Entrepreneurs and intrepreneurs developing new products are inevitably asked "how much does it cost?"
To answer this, we need to distinguish between price—how much the customer pays—and cost—how much it costs you to put it in the customer's hands. We also need to distinguish between how much it costs right now and how much it will cost at volume.
If you're talking to potential customers, who are interested in buying, they really mean "what's the price, right now?" You'll need an answer for them, because you want them to buy. You need that market validation. So what's the right price? Ideally, it's a premium price point, but early price points should have no relation to actual costs. You're testing the market; not your operational efficiency.
If you're talking to potential investors or internal stakeholders, they usually want to know about the cost at volume. Volume is a bit tricky. You cannot possibly obtain an accurate cost estimate to produce a product design that doesn't exist yet in volumes you can only guess at, and at a manufacturing site that you haven't selected. But that's o.k.! You don't need to know the exact costs of every component; you only need to know which components of production drive the bulk of your cost, and roughly what those components cost at volume. What we're really looking for is just a fair estimate, at the highest volume that makes sense. If you're developing the next whiz-bang smartphone, where the total market is running around 1.5 billion units per year, you don't want to estimate volumes of 10 billion units per year. But around a hundred million a year could be the basis of a perfectly reasonable volume cost estimate.
Let's try an example of part of your operation. Suppose you're manufacturing your next-gen smartphone in China and shipping to the U.S. west coast once a month. Your product is small and you can fit 500 units to a pallet. Shipping rates for that pallet will probably run you around $1,000 (mid-2022 prices), or $2 per phone. When sales grow enough to utilize an entire 40-foot shipping container, you'll spend $10,000 but ship 20 pallets, or 10,000 units, lowering the cost per phone to $1. If you could reach volumes of around 120 million phones per month, you can buy the capacity of an entire container ship, which a google search or a phone call to a major shipper tells you will cost around $100,000 per day. With shipping times of around two weeks, you'd spend about $1.4 million per month to ship those parts, but the cost per part would be just 1 penny. When an investor or stakeholder asks you "how much will it cost," your answer should not be "$1,000 for a pallet of 500 phones;" your answer should be "we estimate 1 cent per phone at volume."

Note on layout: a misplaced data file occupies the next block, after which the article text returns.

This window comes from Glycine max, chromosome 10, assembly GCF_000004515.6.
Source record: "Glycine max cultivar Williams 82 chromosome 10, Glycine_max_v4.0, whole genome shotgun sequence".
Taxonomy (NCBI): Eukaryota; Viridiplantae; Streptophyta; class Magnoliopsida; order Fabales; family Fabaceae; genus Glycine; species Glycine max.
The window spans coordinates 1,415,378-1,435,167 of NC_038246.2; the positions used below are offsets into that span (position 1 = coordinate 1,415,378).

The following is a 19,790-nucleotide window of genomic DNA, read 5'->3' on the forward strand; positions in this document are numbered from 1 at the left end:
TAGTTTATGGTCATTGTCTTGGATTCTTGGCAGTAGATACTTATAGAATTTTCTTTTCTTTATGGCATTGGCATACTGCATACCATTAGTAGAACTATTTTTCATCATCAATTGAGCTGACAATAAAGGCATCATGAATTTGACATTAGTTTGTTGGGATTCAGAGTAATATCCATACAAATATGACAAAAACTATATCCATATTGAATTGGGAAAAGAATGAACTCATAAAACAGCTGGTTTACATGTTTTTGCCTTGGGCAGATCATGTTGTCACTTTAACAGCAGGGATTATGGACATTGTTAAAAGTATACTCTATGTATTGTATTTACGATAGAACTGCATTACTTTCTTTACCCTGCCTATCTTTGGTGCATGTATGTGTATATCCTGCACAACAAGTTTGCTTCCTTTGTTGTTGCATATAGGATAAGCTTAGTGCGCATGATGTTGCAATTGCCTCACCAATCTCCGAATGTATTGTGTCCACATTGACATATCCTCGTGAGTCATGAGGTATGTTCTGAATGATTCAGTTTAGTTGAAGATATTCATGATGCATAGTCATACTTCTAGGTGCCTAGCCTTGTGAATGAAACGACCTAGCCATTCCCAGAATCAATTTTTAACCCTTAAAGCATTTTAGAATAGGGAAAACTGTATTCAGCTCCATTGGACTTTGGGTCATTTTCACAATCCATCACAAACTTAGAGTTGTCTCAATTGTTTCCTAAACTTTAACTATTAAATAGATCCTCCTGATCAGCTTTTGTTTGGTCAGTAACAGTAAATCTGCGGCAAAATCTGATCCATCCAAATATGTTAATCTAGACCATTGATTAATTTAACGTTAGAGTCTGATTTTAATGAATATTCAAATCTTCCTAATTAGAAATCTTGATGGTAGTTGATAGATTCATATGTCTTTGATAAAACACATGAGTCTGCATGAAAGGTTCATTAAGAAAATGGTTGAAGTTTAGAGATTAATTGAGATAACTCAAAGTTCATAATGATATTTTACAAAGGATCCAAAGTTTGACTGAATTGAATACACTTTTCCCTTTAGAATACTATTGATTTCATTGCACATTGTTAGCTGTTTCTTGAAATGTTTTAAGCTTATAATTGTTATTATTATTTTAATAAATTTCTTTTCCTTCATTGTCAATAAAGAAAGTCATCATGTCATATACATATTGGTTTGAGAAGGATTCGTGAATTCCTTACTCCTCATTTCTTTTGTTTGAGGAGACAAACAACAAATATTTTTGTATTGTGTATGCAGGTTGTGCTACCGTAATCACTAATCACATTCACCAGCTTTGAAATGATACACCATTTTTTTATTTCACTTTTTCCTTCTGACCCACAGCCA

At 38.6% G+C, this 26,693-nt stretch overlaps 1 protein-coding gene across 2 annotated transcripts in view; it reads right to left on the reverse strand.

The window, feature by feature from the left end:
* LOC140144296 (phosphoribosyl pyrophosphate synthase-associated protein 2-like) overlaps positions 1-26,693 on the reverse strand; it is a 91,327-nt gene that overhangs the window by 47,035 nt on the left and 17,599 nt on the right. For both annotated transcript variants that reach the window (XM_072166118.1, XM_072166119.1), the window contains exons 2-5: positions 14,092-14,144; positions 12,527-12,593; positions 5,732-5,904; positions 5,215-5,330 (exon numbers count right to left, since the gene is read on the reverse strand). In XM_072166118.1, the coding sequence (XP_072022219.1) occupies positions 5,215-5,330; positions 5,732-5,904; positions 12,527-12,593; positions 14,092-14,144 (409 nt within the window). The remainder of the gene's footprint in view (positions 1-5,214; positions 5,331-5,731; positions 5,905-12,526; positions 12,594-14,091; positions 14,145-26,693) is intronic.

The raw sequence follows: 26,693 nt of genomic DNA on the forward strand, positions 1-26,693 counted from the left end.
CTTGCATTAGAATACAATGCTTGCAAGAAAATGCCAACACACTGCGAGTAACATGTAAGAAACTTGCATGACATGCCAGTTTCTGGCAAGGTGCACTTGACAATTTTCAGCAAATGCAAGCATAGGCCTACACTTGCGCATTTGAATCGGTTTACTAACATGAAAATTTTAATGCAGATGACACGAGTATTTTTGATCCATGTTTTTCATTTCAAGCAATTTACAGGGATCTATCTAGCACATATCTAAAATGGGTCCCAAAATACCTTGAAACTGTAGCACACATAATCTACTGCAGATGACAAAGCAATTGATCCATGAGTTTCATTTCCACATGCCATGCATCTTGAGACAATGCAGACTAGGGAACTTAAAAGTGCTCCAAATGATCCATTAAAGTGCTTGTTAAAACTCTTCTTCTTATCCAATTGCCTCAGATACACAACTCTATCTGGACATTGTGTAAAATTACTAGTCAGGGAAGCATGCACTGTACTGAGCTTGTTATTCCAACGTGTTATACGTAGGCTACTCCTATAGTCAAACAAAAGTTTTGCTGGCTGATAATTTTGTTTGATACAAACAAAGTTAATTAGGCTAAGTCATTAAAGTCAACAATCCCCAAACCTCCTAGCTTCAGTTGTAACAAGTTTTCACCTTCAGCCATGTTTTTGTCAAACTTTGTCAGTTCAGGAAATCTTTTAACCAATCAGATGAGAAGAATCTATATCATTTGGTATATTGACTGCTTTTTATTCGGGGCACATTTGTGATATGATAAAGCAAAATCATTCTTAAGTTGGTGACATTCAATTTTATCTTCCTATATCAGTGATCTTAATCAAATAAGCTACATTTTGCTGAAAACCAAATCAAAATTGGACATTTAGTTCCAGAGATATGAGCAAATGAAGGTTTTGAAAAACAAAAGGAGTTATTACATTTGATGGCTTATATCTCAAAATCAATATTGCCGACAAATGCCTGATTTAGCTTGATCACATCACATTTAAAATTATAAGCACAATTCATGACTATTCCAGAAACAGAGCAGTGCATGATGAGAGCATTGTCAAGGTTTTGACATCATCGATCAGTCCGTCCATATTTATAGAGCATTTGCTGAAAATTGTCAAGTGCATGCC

If your investors instead want to know how much it costs today, you'll of course tell them that at today's very low volumes, shipping costs about $2 each to port; just $500 per month.
One startup manufacturer I'm familiar with had a product where the bulk of the cost came from labor and certain metals in the product. That manufacturer's answer to "how much does it cost" assumed production would (someday) be someplace where labor was cheap and that volumes would be sufficient to buy an entire mine's-worth of metal production—this resulted in the lowest potential costs. In the present day, their actual costs were many times higher, with production in the United States where it was easier to manager during scale-up and with lower volume metals purchases.
This cost-volume relationship holds for just about every product or service that a business provides. The more you do, the more your costs are dominated by variable costs rather than fixed costs, and cheaper the variable costs get per unit.
For this reason, early-stage startups should (almost*) never be trying to sell into cost-conscious mass markets. You should be looking for the high-value customer segments, those who are willing to pay a premium price for a premium product or service. As your volumes increase, you can work on reducing costs and then reducing price while holding your margins (or letting margins slip while raking in large revenues, the way oil companies do). We'll cover this more in a future blog post.
* almost never: there are some great market opportunities in cost-conscious markets, where customers are under-served or not served and cannot afford current offerings. Startups can offer a lower-margin substitute with fewer features at lower prices, staving off competition from established companies while gaining market share. Examples include the early personal computer market, transistor radios, and shared mobility (e.g. Uber). Harvard Business Review offers some additional insight.
Posted by Thomas Hopper on Permanent link for Product Cost Modeling, Target Markets, and Pricing on April 14, 2023.